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WHO warns of high rise in NCDs in Africa

By Kemo Cham

At the present rate of spread of Non Communicable Diseases (NCDs) in Africa, deaths from them are likely to surpass those from infectious diseases by 2030, a new research has revealed.

The research estimates that deaths from NCDs will reach 44 million within the next four years, representing an increase of 15 percent from 2010 figures.

The findings were the result of a World Health Organisation (WHO) funded research, conducted at national level, which sought to identify the main causes of the rising trend in NCDs in the Africa Region. It shows that these impending threats are predictable because most adults in Africa have at least one risk factor that increases their chances of developing a life threatening NCD, including heart disease, cancer, Type 2 diabetes, and chronic obstructive lung disease.

The prevalence of hypertension, otherwise known as high blood pressure, on the continent is said to be the highest all over the world.

32 countries were surveyed as part of the study, with data drawn from WHO Stepwise surveys and the Global School-based student health surveys in a select few countries.      

An estimated 46 percent of adults were found to be affected by hypertension, according to the report which also reveals that in at least half of the countries in the region, at least one in three adults were found to be hypertensive.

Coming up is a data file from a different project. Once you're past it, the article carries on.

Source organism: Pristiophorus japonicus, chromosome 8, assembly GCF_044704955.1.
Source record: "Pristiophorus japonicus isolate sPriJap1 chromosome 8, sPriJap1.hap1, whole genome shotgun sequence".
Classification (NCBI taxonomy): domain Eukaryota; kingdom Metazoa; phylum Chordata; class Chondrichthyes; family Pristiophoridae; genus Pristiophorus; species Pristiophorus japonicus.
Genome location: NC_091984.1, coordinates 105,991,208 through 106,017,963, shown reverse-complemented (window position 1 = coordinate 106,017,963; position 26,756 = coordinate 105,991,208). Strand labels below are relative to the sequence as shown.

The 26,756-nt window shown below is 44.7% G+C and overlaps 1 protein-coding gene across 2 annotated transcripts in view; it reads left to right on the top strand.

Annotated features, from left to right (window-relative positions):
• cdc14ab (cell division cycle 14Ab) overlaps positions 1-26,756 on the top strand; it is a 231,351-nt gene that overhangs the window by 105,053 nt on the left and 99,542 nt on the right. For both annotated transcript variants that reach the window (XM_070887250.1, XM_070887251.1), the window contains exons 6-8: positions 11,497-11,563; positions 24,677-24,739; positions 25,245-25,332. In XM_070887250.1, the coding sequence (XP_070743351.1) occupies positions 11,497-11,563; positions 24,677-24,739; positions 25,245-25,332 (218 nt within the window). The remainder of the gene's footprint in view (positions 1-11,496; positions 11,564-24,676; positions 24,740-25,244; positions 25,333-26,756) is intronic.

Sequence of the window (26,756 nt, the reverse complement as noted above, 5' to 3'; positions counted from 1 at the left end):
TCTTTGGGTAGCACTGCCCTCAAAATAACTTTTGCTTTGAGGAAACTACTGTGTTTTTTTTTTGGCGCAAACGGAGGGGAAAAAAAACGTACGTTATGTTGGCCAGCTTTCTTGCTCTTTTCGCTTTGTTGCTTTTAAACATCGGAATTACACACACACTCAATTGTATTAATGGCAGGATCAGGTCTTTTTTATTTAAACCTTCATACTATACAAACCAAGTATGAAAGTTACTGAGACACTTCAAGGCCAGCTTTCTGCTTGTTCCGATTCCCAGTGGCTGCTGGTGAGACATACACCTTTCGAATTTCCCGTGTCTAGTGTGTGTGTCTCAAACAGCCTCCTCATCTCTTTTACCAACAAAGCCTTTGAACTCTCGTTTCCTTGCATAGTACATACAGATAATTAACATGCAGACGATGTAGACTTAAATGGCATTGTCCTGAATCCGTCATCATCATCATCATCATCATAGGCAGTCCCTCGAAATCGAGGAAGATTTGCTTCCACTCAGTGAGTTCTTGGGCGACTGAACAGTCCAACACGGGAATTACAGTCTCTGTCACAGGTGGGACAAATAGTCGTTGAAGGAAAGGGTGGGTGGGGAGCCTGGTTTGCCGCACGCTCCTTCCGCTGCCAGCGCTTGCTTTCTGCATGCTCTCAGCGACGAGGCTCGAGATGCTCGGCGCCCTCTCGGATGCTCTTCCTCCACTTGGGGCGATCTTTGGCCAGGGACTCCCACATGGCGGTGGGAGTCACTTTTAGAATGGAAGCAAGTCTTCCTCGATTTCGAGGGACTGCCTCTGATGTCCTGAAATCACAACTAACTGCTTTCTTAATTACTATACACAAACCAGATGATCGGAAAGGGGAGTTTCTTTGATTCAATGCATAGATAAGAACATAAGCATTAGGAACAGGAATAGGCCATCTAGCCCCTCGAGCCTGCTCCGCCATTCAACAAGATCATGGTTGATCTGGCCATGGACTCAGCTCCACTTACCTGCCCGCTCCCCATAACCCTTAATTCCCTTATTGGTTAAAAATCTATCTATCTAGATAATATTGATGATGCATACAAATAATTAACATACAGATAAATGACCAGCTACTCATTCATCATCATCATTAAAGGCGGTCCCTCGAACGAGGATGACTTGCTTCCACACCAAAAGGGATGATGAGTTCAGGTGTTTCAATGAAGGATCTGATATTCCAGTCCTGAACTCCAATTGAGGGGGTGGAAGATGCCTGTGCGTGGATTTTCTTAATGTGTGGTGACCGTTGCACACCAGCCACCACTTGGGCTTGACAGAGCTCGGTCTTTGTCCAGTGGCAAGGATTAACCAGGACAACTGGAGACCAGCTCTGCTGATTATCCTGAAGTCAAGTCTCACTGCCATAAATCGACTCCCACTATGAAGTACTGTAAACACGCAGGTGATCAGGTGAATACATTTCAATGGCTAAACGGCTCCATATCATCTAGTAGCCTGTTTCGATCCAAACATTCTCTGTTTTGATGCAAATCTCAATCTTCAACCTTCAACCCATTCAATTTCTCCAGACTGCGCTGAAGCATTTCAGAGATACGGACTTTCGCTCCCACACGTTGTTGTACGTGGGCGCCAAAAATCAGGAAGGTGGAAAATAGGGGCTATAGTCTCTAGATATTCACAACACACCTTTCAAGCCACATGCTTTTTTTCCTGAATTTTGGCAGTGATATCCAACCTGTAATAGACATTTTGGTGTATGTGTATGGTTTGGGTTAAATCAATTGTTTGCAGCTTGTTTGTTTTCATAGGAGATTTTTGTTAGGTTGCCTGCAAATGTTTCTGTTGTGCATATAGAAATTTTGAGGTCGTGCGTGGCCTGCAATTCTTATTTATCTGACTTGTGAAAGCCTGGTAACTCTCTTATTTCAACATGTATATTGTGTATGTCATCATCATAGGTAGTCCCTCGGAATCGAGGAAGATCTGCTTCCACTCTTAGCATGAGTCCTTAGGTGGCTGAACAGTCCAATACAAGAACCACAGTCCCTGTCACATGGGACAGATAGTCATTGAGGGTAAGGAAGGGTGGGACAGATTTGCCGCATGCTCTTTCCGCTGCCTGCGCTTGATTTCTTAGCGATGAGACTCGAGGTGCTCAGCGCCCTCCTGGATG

A WHO official described the high rates of hypertension as “worrisome”, noting that the disease was a ‘silent killer’ as most people are often unaware of their condition until it’s too late.

With hypertension, a patient’s heart is damaged, leading to heart attacks, congestive heart failure, and fatty buildup in the arteries, causing them to harden. It also can contribute to stroke, kidney damage and vision loss, among others.

Hypertension is however treatable through medication and change in lifestyles.   

Dr Matshidiso Moeti, WHO Regional Director for Africa, said while much of the world’s attention and resources have recently been directed toward the immediate threat posed by infectious diseases caused by emerging viruses like Zika and Ebola, it was equally important that focus was placed on NCDs as well.

“What this report serves to highlight…is that amidst these emergences we cannot lose sight of the enormous health dangers posed by non-communicable diseases, especially since many of these can be prevented through changes in behavior and lifestyle,” she said.

Tobacco and alcohol consumption, as well as poor dietary habit and lack of physical exercise are thought to be among the leading causes of NCDs. Among these tobacco is singled out among the top most health risks globally, accounting for over 70 percent of lung cancer, 40 percent of chronic lung diseases, and 10 percent of cardiovascular diseases.

Lack of adequate fruits and vegetables in the diet of Africans is responsible for about 14 percent of death from gastrointestinal cancer and about 10 percent of ischemic heart disease and stroke, according to WHO.

“While the consequences of such unhealthy diets are greatest in other WHO regions, Sub Saharan Africa paradoxically is the only WHO region suffering from the double burden of under-nutrition and obesity,” a WHO statement announcing the outcome of the study notes.

Experts say the rate of NCD rise can be halted through lifestyle changes, like quitting smoking, drinking in moderation, taking in adequate vegetables and fruits, as well as regular physical activities.       

(C) Politico 22/12/16